Operations have been suspended at a bank owned by Hearts' Vladimir Romanov.
On Tuesday, the central bank in Lithuania announced they had appointed a temporary administrator to Ukio Bankas.
The decision was made after the board of the Bank of Lithuania looked at inspection reports from December 2012 to January 2013.
It was decided the bank had "risky tendencies" in recent years, actions of shareholders had been "harmful" to the bank and these threatened the bank’s stability.
A statement from the central bank said: "During the inspections of Ukio bankas in December 2012-January 2013 it was established that the bank performed risky activities, inappropriately assessed credit risks, in not all cases made sure of the borrower's possibilities to fulfil debt obligations, didn't form enough specific provisions for problem loans, applied unacceptable methods of portraying transactions in accounting, and also violated prudential legal acts."
It goes on to say shareholders and management did not follow a loan restructuring plan and ignored the central bank’s orders to reduce the number of loans related to the main shareholder.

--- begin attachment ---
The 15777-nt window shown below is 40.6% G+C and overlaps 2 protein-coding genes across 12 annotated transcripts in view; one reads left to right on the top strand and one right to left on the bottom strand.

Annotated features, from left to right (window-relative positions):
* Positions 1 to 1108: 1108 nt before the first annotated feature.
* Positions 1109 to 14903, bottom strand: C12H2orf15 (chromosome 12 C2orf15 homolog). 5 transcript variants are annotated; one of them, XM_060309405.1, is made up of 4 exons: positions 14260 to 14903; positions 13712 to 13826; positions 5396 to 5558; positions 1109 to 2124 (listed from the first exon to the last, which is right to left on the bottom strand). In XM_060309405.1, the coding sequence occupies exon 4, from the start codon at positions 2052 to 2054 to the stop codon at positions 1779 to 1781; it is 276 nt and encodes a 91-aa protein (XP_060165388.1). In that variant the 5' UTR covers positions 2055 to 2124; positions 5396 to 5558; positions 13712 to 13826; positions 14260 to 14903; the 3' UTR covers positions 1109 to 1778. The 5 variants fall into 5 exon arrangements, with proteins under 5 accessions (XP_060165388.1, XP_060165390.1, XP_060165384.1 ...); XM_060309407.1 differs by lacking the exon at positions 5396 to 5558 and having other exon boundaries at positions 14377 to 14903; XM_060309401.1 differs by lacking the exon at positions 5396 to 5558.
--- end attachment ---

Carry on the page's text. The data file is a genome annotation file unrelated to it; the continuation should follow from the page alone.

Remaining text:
The statement said: "Particularly the loans issued to companies related to the main shareholder make up the largest part of the problem loan portfolio."
Romanov is the main shareholder at Ukio Bankas.
The administrator now has six days to work out how to fix the problems at the bank.
The central bank said they were keen for a solution to be found for Ukio Bankas, with restructuring the most likely outcome.
Chairman Vitas Vasiliauskas said: "A lot will depend on the actual financial standing of the bank, which will be registered by the administrator and the auditors who inspect the bank, but our priority is clear - continuity of the operation of the bank in fulfilling obligations to its clients and ensuring that the restructuring would be the most effective, rational and cheapest means for the state in solving the problem."
In response to the news, Hearts said Ukio Bankas had little to do with the business and only provides banking services.
Director Sergejus Fedotovas said: "The Board wishes to make it clear that Heart of Midlothian Plc and Ukio Bankas are two separate companies. Hearts is majority owned by Ukio Banko Investicine Grupe (UBIG), a multi-national business conglomerate. UBIG is an entirely separate entity and stands alone from Ukio Bankas.
"At a service and operational level, Ukio Bankas does provide the club with some banking services and debt facility and the Board is liaising with Ukio Bankas on these matters.
"The supporters of Hearts can be assured that the Board of the club continues to be diligent in financial matters and we believe that today's events in Lithuania will have very little effect on our day-to-day business."
Hearts are owned by Ukio Banko Investment Group (UBIG) which started off life as an arm of Ukio Bankas before becoming a company in its own right.